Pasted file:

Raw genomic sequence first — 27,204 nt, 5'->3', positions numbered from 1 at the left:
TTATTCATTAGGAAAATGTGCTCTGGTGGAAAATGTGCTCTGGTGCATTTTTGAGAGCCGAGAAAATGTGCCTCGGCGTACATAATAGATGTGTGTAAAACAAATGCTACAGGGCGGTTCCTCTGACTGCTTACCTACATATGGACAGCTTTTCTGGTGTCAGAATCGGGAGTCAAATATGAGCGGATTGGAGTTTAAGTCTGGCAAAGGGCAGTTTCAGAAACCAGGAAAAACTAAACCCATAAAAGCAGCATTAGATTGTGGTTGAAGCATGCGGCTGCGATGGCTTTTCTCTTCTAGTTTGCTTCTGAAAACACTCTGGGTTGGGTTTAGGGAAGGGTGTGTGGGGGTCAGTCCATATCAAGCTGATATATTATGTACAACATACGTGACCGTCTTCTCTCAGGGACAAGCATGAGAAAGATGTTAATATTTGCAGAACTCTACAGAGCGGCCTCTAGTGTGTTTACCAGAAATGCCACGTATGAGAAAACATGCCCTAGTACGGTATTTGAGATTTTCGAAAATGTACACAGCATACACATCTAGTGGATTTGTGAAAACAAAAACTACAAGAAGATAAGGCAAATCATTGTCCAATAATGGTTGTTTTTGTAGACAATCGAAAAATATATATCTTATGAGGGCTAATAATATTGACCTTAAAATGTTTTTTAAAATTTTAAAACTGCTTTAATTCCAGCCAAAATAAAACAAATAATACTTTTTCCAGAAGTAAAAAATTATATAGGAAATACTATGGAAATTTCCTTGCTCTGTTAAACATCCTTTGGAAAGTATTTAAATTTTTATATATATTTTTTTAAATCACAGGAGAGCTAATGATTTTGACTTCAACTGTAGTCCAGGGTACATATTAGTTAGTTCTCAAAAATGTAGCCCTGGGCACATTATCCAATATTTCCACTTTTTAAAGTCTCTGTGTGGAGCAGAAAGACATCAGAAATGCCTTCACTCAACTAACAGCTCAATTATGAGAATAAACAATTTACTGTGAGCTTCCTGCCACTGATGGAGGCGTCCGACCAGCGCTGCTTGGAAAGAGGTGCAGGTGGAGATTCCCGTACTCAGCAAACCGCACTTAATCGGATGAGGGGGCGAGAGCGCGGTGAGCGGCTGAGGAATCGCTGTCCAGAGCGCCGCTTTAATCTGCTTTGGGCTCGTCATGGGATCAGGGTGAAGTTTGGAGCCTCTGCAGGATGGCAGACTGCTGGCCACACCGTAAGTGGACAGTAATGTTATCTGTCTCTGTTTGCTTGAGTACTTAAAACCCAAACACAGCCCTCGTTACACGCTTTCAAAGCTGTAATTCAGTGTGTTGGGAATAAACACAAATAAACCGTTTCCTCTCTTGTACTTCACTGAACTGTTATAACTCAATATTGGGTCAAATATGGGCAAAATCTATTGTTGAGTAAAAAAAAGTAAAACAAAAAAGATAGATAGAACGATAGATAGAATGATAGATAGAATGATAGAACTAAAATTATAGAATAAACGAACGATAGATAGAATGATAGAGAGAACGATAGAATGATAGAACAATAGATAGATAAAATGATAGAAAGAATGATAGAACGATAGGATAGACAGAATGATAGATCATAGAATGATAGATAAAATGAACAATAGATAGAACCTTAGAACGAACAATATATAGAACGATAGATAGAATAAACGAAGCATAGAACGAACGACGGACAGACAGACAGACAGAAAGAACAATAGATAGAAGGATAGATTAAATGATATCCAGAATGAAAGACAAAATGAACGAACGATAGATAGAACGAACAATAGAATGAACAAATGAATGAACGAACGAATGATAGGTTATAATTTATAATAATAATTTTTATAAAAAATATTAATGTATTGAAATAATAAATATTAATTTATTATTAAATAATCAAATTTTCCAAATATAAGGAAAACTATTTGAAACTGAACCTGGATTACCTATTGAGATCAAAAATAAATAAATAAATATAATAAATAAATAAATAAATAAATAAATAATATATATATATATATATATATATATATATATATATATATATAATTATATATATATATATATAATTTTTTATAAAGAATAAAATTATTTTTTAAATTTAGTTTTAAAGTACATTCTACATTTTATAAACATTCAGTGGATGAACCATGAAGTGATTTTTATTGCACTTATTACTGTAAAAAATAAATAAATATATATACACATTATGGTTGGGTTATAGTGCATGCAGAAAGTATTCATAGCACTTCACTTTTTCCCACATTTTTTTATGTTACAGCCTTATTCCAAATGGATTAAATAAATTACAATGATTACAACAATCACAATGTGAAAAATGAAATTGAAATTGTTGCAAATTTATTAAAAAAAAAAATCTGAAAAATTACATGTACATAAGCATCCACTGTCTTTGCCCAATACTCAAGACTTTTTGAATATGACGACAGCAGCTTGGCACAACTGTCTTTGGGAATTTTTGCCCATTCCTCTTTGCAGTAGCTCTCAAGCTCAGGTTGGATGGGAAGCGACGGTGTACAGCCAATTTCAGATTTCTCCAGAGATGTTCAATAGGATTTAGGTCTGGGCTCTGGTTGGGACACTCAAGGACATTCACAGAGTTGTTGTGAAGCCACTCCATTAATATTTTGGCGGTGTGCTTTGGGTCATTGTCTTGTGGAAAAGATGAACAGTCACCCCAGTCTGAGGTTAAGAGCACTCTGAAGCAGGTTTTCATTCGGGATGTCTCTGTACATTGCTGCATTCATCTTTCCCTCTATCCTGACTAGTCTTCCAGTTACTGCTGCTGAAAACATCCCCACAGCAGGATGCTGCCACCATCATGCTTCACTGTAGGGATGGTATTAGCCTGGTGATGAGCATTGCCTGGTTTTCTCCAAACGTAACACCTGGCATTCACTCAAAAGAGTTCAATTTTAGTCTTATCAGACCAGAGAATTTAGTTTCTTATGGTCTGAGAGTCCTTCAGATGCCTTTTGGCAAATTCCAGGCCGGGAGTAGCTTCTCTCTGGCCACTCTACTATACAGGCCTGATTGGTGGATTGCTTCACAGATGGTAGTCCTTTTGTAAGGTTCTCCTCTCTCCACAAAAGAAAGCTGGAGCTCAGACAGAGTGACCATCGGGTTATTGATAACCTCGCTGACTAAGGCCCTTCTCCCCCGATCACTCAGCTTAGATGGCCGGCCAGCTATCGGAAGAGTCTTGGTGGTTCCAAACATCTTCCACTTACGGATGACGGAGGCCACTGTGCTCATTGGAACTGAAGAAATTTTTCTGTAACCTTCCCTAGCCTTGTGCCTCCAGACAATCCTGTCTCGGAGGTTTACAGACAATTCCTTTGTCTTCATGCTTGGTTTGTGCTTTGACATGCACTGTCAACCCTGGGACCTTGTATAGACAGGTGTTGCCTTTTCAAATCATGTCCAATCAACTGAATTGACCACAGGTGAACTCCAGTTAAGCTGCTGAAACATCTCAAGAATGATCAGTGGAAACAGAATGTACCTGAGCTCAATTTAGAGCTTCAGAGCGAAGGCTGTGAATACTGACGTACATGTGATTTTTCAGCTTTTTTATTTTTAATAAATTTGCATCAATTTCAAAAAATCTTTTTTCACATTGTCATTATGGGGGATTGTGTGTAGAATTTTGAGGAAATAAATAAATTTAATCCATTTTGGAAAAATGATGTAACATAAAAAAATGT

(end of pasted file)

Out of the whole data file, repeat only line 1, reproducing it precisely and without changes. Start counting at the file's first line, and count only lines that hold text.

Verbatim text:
Raw genomic sequence first — 27,204 nt, 5'->3', positions numbered from 1 at the left: